Advice on debt and legal matters before attending University

Hi, it's late so this may be brief and baffling.
I'm going to University next year, in August/September. Before that time I have about £3500 of debt to pay off, with various companies.
The debts are each between £500 and £900.
In most cases this is fine - I've been issued demands by the collection agencies representing the companies, and am arranging payment for them. However, in a couple of cases (Dell Financial Services and Monument Credit Cards (Barclaycard subsidiary) I haven't been contacted in a while, and foolishly I don't have any documentation relating to my accounts (it was thrown out a long time ago by mistake).
Being that they haven't contacted me in a while, is it likely that they are no longer chasing the debts? I defaulted over a year ago, and haven't heard from them in over 9 months.
I am trying to contact the companies to settle my accounts, however it's not proving easy. Does the fact that they've stopped hassling me about money mean that they have chosen not to chase payment, and are essentially dropping the debts? Does it often work this way? I'm young and inexperienced, as you've probably figured out by now.
My current plan of action regarding these debts is to save the money to pay for them, and keep it aside in case I am contacted them (even if it is a summons to court, yuck).
Now, just to ease my mind - what terrible things would a full time student with debt problems have to endure? If I found myself brought to court over a payment, would they force me to drop out and work full time to pay the debt, or would an amicable arrangement (perhaps postponing the debt until after University) be arranged? I simply do not know how these things work. I imagine that some people go to University with a whole host of financial problems - how do they cope?
Thanks for reading. I hope you can de-puzzle me.
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snipped-for-privacy@gmail.com wrote:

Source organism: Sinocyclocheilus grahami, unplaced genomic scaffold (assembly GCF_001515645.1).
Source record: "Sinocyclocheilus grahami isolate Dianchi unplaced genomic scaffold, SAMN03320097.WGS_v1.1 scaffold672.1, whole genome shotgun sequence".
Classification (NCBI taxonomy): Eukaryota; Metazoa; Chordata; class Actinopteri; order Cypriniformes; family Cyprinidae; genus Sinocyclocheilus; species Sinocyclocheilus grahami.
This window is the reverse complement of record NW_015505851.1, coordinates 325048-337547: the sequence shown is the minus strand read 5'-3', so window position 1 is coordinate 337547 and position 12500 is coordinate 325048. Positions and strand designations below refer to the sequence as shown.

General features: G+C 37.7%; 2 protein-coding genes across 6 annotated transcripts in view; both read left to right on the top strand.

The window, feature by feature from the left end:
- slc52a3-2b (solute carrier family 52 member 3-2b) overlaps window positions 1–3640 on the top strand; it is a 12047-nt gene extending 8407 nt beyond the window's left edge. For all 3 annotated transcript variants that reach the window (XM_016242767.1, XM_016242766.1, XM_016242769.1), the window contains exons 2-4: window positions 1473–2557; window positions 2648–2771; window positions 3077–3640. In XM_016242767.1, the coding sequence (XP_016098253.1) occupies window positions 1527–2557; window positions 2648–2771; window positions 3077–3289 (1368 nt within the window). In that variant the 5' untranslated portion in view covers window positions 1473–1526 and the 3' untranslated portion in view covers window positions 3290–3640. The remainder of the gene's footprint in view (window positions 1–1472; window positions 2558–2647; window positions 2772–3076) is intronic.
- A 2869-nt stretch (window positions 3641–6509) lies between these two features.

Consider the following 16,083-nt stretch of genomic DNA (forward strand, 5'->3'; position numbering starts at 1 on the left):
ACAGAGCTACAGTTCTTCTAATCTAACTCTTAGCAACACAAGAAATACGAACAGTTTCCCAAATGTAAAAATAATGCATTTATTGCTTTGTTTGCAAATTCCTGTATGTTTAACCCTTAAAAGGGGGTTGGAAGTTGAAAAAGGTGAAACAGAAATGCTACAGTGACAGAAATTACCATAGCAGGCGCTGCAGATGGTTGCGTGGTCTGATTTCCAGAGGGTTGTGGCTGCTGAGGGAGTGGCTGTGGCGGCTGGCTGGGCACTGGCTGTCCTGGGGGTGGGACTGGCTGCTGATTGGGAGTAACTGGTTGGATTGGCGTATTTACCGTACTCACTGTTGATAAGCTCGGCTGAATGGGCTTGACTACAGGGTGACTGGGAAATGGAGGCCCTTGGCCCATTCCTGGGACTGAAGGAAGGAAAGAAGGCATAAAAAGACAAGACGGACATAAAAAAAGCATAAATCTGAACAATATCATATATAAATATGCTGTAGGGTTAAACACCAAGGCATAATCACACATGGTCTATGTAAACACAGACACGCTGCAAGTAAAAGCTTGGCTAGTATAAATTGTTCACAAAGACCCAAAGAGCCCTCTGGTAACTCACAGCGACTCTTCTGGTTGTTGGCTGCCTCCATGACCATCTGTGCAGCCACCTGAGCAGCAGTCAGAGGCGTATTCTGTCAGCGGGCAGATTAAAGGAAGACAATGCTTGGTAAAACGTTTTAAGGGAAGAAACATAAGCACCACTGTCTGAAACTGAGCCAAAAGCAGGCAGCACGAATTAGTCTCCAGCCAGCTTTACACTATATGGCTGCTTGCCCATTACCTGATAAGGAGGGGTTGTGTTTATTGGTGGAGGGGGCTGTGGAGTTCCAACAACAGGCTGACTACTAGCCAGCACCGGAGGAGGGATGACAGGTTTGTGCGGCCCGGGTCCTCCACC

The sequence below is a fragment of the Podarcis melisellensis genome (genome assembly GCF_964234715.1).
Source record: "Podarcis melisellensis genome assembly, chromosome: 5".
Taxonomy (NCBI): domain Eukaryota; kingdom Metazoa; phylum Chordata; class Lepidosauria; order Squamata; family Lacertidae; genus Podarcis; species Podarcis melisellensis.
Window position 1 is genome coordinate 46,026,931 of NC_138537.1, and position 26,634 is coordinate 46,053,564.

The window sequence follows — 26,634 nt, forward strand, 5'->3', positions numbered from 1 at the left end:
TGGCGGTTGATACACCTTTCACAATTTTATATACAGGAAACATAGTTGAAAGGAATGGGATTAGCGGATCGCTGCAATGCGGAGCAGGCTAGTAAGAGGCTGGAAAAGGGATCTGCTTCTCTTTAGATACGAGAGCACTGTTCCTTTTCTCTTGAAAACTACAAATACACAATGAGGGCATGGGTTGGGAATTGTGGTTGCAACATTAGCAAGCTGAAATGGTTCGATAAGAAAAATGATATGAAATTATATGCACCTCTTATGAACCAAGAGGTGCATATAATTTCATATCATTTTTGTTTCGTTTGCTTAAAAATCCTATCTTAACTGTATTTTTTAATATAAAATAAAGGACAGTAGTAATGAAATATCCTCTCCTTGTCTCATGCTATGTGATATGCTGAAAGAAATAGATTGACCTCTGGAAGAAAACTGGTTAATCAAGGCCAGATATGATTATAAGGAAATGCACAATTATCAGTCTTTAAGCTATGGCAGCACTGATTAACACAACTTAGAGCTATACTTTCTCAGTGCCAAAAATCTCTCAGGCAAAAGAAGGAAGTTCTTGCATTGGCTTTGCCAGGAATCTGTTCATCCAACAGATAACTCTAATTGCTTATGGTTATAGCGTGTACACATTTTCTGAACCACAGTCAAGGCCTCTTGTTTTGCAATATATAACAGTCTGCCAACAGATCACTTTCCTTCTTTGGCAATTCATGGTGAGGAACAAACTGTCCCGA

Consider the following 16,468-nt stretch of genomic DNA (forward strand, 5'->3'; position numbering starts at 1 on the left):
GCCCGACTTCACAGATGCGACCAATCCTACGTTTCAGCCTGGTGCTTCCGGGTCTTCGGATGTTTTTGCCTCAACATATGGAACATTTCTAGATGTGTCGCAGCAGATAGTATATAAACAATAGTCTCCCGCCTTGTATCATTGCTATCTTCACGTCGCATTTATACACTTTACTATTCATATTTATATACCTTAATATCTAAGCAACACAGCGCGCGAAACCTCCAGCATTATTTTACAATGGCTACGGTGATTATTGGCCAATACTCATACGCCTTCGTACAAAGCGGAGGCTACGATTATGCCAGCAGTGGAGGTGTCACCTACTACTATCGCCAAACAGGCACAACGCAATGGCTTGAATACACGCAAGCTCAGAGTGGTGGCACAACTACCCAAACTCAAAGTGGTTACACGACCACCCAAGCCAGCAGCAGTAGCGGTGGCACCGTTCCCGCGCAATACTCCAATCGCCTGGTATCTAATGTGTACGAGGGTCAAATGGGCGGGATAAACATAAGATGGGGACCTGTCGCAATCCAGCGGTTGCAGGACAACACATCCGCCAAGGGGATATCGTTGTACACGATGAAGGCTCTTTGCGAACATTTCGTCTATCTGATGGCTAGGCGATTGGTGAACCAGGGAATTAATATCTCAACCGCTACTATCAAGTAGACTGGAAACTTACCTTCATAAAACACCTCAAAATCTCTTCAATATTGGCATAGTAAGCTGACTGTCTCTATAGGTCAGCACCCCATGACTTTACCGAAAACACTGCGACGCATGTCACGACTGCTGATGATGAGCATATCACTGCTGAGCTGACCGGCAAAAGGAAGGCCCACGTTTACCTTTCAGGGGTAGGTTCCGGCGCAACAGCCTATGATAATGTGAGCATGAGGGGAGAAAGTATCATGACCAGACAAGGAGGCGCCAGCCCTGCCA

Usually by having the standard of living of a dole bum.

As long as they are non-priority debts ie. Utility bill or Rent debts, tell them you are a full-time student, have no money, and offer them a pound a month. Otherwise offer them GBP 2.75 per week. These are the minimum figures you can offer and they have no choice but to accept.
They cannot force you to pospone your course and work instead.
In short, do not worry about it, if you cannot afford it, it is their tough shit, just offer them the minimum payments.
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Morlock wrote:

If they are loans, credit cards etc, they are classed as non-priority.
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Even if they are low priority surely the interest payments will be racking up at a high rate of interest until the company is contacted to say the OP is in financial difficulty and payment arrangements are made? A £500 credit card bill may have risen by a couple of hundred pounds in a year with high interest charges and non-payment fees.
--
Alan
mailto:news2me_a snipped-for-privacy@amacleod.clara.co.uk
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Alan wrote:

I've defaulted on my credit agreements. I don't think they're still adding interest.
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So I could convert all my loans to 0% loans by defaulting?
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Adrian Boliston wrote:

Sort of. Your credit worthiness would suffer, and the lender could still chase you for the debt at some time. And they continue to add charges onto the debt. IMO, it's not worth risking your future on... it's better to get free advice from the CAB first.
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Morlock wrote:

ll

res

gh